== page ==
Iraq needs genuine reconciliation and integration, but the election campaign has pushed it in precisely the other direction. It has not been an exercise in national unity, but rather an occasion for the government to seek its mandate by opposite means. Baghdad has used the polls to set Sunnis against Shiites, and Sunnis against Sunnis, in the name of battling terror and al-Qaeda. The irony is that these goals are not mutually exclusive: Iraq could yet have far more success in fighting extremism were it to do so as a unified polity.”
“The End of Sykes-Picot? Reflections on the Prospects of the Arab State System”
Rabinovich, Itamar. Saban Center, Brookings Institution, Middle East Memo No. 32, February 2014.
Excerpt: “In January 2014, the most radical jihadi group operating in Syria, ISIS (Islamic State in Iraq and Syria), consisting mostly of radical Sunni jihadis from Iraq, transferred the edge of its activities to Iraq itself and captured parts of cities of Falluja and Ramadi, thus posing a severe challenge to the al-Maliki government and underscoring the interplay between the Syrian and Iraqi crises. The very name, ISIS, implies the notion that a Sunni victory in Syria would lead to the creation of an entity friendly to Iraq’s Sunnis across the border. This is not a sentiment shared so far by the majority of Iraq’s Sunnis who are not quite ready to secede from Iraq and is limited to the radical jihadis.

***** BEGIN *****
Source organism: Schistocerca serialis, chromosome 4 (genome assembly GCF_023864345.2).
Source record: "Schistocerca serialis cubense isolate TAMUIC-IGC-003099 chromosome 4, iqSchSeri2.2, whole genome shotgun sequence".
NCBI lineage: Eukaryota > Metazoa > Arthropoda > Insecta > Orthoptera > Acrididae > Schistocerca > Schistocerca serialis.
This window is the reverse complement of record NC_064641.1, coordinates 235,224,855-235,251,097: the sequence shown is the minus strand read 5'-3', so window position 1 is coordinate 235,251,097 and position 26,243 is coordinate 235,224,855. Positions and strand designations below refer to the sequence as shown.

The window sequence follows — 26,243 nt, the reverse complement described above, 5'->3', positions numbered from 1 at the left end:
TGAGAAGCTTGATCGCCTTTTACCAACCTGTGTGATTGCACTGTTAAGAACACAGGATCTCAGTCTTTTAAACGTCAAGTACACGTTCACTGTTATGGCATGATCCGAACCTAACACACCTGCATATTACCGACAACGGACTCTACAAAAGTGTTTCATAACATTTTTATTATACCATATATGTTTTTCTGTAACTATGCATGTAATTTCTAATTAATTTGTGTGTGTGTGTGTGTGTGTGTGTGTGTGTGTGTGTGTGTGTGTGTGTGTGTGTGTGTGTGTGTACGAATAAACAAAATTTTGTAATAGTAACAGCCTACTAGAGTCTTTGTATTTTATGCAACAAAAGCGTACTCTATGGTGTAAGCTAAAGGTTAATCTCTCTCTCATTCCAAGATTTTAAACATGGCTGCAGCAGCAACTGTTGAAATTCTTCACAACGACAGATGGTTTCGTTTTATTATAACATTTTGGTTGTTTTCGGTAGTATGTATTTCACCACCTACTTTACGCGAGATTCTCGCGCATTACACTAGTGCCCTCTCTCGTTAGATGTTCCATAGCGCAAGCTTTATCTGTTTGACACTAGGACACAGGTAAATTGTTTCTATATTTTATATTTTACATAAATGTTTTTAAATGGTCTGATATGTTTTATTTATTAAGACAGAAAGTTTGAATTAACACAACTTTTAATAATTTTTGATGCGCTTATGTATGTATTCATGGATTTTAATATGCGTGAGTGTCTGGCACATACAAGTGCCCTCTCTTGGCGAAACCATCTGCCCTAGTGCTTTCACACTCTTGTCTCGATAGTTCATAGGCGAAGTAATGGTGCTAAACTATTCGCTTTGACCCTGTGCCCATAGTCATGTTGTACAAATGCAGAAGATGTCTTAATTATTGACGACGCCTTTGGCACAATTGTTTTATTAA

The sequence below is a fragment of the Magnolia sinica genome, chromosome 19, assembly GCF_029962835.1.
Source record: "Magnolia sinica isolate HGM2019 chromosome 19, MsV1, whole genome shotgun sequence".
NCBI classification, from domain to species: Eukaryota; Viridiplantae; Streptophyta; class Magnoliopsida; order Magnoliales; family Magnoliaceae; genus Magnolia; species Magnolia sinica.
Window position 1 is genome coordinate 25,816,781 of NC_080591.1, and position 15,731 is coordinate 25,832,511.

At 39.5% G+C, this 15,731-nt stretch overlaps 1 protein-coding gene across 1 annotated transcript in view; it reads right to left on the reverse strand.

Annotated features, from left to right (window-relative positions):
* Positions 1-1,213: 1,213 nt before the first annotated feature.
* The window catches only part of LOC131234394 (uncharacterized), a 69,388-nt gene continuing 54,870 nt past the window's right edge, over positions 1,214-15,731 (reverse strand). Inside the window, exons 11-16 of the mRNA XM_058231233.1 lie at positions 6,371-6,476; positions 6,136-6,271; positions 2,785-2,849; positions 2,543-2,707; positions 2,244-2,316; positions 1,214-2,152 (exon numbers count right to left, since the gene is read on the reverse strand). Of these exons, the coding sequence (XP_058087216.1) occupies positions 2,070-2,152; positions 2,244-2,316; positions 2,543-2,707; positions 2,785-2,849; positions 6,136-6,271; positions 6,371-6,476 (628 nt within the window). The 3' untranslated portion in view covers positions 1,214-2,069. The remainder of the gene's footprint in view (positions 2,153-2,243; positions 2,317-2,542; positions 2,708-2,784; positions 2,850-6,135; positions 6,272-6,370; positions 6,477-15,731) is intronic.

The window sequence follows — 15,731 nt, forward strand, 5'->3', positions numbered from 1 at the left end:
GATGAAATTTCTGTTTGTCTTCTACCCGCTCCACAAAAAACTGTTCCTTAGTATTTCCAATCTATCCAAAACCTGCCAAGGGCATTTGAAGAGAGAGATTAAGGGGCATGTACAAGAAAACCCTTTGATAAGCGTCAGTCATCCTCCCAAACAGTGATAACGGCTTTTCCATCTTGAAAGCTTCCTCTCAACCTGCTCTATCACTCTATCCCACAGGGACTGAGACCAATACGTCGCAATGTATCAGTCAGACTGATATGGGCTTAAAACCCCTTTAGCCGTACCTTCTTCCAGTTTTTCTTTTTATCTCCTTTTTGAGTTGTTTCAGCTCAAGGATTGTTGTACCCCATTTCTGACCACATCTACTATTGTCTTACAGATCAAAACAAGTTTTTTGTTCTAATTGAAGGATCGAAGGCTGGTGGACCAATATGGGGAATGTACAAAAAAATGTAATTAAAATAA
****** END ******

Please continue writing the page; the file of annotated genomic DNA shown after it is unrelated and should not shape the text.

Iraq’s civil war burned hottest in the middle of the last decade, and the fire is not out. Indeed, the Syrian war has added fuel, with thousands dying in 2013 in sectarian violence. Partition there remains a possibility. Prime Minister Nuri al-Maliki has built an authoritarian system that rests mostly on the Shiite-Arab majority and has sharply antagonized the Sunni-Arab population that feels disenfranchised after centuries of hegemony. The Sunni minority concentrated in the north-western part of the country is estranged from the current Iraqi state and the government in Baghdad has a limited sway over this part of the country. This area serves as the territorial link between the Syrian civil war and the ongoing conflict in Iraq, and has been described above, serves in turn to inflame one party or the other. The Kurdish region in the north enjoys full autonomy and is economically flourishing.